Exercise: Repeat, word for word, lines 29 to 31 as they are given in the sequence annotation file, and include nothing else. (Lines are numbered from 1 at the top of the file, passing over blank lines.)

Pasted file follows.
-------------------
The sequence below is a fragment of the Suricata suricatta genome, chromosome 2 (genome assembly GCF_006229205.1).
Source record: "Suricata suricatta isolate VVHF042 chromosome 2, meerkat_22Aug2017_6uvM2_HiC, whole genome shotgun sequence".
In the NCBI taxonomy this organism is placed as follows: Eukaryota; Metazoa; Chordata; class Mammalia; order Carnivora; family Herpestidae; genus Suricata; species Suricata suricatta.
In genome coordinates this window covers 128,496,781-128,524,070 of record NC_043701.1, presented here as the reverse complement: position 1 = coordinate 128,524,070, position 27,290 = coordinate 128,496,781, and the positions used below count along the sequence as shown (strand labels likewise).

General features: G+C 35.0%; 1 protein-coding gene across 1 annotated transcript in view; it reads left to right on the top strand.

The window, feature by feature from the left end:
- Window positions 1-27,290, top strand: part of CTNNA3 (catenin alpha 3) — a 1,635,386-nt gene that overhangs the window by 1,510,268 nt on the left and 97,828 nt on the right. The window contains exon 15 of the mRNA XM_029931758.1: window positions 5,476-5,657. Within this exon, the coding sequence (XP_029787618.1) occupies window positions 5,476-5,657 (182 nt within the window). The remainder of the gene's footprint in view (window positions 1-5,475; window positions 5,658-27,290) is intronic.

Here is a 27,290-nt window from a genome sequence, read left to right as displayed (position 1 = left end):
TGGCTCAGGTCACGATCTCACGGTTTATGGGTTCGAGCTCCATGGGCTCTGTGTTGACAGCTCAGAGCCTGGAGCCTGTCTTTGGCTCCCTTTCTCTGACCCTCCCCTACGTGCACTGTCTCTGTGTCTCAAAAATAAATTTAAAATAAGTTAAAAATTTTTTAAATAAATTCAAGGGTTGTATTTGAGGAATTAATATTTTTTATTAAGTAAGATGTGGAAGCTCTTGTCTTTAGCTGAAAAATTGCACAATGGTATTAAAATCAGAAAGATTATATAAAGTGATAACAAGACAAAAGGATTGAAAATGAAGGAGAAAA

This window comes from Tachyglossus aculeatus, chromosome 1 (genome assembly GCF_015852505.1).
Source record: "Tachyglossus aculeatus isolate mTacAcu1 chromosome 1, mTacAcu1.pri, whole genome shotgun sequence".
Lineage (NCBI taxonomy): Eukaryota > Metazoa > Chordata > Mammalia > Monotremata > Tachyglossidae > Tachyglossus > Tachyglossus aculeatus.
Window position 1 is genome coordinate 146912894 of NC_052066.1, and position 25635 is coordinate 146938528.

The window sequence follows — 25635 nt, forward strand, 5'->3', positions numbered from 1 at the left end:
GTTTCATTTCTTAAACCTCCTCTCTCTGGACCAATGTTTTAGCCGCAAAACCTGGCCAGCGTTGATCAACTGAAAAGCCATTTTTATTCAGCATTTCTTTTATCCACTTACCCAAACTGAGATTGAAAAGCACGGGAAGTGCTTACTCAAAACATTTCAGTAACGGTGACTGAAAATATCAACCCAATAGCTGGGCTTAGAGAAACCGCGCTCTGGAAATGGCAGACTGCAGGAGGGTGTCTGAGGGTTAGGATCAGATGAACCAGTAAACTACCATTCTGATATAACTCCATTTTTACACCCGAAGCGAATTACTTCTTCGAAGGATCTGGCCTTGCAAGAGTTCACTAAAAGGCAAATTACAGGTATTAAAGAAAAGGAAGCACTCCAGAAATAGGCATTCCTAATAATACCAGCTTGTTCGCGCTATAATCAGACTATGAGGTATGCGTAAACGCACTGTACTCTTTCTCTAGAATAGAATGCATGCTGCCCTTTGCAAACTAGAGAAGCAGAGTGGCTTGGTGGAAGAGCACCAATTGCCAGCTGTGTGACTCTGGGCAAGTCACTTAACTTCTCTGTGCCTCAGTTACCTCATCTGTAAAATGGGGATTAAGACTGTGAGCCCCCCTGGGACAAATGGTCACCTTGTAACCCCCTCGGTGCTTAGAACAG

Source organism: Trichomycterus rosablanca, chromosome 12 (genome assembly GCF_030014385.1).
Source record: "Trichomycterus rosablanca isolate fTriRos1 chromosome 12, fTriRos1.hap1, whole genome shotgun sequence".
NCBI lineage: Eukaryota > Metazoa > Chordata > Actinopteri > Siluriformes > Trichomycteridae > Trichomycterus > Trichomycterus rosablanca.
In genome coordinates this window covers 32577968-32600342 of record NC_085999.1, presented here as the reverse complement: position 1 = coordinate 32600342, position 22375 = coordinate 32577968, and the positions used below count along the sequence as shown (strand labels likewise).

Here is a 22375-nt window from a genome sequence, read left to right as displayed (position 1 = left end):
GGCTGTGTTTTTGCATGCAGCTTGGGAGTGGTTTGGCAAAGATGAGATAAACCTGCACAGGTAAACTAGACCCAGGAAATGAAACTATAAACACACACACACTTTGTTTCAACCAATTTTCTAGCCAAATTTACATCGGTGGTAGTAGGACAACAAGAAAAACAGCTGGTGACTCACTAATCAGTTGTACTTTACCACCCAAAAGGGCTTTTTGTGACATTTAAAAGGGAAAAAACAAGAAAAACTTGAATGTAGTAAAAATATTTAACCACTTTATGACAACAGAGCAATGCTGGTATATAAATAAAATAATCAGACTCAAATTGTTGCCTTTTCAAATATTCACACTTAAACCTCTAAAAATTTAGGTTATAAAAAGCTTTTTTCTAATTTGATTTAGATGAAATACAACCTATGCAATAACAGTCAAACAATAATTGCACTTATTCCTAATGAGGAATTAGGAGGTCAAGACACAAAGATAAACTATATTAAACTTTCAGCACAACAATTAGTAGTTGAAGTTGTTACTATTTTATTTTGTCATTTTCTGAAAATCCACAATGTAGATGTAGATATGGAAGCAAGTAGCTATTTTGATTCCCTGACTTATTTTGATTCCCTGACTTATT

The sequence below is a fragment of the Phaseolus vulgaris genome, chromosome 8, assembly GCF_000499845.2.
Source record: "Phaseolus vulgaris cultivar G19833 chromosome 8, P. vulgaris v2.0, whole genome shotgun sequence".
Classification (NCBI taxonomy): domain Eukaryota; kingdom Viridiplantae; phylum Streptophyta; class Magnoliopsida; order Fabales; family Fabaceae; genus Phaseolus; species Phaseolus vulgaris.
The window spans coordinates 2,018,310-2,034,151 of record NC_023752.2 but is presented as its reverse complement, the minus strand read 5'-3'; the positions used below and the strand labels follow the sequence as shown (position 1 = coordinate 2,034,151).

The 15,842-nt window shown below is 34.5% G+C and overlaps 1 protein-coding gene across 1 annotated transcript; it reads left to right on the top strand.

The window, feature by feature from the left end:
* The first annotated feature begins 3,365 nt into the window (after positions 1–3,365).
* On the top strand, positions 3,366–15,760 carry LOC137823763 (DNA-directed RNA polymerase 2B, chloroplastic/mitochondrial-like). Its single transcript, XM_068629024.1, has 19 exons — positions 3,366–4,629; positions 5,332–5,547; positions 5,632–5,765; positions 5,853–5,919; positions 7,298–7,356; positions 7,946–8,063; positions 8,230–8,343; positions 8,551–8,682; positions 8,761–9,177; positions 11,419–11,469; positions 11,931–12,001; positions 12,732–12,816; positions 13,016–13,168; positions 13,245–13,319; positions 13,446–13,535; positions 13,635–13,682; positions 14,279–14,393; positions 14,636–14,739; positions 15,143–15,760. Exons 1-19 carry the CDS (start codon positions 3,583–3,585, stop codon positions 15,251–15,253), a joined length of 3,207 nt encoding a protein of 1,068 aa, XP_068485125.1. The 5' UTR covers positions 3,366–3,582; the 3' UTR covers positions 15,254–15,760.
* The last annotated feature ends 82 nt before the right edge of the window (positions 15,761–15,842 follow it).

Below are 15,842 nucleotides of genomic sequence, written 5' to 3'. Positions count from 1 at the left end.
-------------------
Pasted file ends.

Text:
* On the top strand, positions 3,366–15,760 carry LOC137823763 (DNA-directed RNA polymerase 2B, chloroplastic/mitochondrial-like). Its single transcript, XM_068629024.1, has 19 exons — positions 3,366–4,629; positions 5,332–5,547; positions 5,632–5,765; positions 5,853–5,919; positions 7,298–7,356; positions 7,946–8,063; positions 8,230–8,343; positions 8,551–8,682; positions 8,761–9,177; positions 11,419–11,469; positions 11,931–12,001; positions 12,732–12,816; positions 13,016–13,168; positions 13,245–13,319; positions 13,446–13,535; positions 13,635–13,682; positions 14,279–14,393; positions 14,636–14,739; positions 15,143–15,760. Exons 1-19 carry the CDS (start codon positions 3,583–3,585, stop codon positions 15,251–15,253), a joined length of 3,207 nt encoding a protein of 1,068 aa, XP_068485125.1. The 5' UTR covers positions 3,366–3,582; the 3' UTR covers positions 15,254–15,760.
* The last annotated feature ends 82 nt before the right edge of the window (positions 15,761–15,842 follow it).

Below are 15,842 nucleotides of genomic sequence, written 5' to 3'. Positions count from 1 at the left end.